The film tells a remarkable true story about five American missionaries who make contact with the Waodani tribe in Ecuador and are speared to death soon after their first contact. Their surviving families continue to reach out to the violent tribe and break the cycle of violence that had been threatening the tribe with extinction. I've blogged on some other videos and resources that tell the same story over recent months (here and here). "End of the Spear" is a dramatization of the story.
Maybe it was because I was distracted by other concerns, but the movie did not grip me, did not pull me into its world and keep me there, in the way I would like to experience a feature film.
I did appreciate the soundtrack and the jungle cinematography.
The film brought out some connections in the interconnecting family stories that I had not picked up in other retellings of the events. I was particularly moved by the scene when the surviving missionary families were together watching the film footage the dead missionaries had taken of the first contact. In that scene Dayumae, who at the beginning of the film had escaped spearing and had made her way to safety among the "outsiders", recognizes her own relatives whom she misses, but also comes to the realization that "my family killed your family."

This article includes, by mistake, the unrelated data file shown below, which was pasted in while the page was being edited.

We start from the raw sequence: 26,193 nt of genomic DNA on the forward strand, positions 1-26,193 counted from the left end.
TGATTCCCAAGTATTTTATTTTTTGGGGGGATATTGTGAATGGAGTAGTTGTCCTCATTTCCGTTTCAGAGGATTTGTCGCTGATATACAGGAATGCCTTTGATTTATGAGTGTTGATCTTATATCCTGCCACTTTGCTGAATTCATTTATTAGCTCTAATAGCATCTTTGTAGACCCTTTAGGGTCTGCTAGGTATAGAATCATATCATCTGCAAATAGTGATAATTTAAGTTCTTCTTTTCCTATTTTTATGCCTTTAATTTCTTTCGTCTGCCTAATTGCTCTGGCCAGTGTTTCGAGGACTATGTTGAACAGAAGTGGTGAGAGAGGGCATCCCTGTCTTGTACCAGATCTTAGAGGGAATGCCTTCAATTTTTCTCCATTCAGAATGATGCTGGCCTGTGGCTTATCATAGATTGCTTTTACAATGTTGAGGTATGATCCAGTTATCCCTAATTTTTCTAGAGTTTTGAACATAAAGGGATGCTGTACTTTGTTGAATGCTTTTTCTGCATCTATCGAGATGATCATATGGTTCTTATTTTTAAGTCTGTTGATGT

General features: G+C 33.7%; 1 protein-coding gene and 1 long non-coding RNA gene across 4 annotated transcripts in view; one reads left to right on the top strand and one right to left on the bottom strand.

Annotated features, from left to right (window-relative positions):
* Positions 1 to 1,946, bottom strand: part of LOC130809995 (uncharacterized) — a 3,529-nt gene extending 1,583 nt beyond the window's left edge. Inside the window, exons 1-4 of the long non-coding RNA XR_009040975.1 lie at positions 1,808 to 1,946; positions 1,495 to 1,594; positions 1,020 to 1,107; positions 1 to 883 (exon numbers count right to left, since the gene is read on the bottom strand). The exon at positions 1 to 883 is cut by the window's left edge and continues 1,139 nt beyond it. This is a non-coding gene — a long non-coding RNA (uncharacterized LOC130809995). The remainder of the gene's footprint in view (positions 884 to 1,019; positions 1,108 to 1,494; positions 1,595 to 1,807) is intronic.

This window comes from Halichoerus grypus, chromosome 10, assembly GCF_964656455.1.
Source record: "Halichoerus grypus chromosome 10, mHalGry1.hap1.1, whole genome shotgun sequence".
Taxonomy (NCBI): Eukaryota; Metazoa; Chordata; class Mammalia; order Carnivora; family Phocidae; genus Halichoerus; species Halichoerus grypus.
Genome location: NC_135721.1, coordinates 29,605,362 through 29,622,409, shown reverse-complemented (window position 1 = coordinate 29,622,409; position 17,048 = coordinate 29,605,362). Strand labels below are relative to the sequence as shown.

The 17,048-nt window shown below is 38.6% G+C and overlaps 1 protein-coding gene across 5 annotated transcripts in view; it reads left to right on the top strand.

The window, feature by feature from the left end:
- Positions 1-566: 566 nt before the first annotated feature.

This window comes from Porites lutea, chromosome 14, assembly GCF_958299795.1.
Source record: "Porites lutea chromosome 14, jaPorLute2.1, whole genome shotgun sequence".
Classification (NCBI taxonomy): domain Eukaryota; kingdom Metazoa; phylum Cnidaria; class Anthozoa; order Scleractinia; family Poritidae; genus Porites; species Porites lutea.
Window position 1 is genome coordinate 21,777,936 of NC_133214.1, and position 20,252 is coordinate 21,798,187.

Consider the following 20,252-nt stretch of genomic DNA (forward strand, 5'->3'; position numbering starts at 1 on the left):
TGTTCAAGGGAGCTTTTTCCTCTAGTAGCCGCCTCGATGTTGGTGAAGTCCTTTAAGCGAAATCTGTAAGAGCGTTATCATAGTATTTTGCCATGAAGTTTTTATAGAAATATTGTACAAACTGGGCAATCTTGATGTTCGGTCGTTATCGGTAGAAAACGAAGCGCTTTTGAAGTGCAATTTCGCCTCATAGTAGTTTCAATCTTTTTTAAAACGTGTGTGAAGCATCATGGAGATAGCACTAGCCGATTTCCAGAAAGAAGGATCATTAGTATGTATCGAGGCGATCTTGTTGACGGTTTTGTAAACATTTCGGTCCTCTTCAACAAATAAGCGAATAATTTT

The movie will be out in DVD so I will probably give it another try later when I am not distracted. With a running time of 111 minutes, this feature film is too long for the average church event.
So far, of the multimedia versions of this story, the ones that I can see myself using in ministry would be:
- the documentary "Beyond the Gates of Splendor"
- the interview with Steve Saint (an extra on "The Jim Elliott Story")
- the interview with Marj Saint (an extra on "The Jim Elliott Story")